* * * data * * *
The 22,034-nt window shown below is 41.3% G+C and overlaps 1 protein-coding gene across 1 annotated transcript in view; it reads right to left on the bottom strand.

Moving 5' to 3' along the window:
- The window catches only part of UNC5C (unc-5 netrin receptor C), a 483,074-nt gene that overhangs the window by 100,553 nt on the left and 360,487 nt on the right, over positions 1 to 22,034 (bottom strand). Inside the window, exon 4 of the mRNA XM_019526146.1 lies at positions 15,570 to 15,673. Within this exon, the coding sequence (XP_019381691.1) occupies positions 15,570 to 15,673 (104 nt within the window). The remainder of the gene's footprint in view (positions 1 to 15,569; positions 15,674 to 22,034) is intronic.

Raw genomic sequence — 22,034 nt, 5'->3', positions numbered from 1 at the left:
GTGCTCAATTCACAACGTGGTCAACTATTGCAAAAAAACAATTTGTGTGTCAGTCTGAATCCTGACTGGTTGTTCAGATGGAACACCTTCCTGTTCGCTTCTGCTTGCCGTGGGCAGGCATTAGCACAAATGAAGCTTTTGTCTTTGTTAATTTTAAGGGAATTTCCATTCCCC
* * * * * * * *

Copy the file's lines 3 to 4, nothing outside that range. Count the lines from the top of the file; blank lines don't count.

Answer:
- The window catches only part of UNC5C (unc-5 netrin receptor C), a 483,074-nt gene that overhangs the window by 100,553 nt on the left and 360,487 nt on the right, over positions 1 to 22,034 (bottom strand). Inside the window, exon 4 of the mRNA XM_019526146.1 lies at positions 15,570 to 15,673. Within this exon, the coding sequence (XP_019381691.1) occupies positions 15,570 to 15,673 (104 nt within the window). The remainder of the gene's footprint in view (positions 1 to 15,569; positions 15,674 to 22,034) is intronic.

Raw genomic sequence — 22,034 nt, 5'->3', positions numbered from 1 at the left: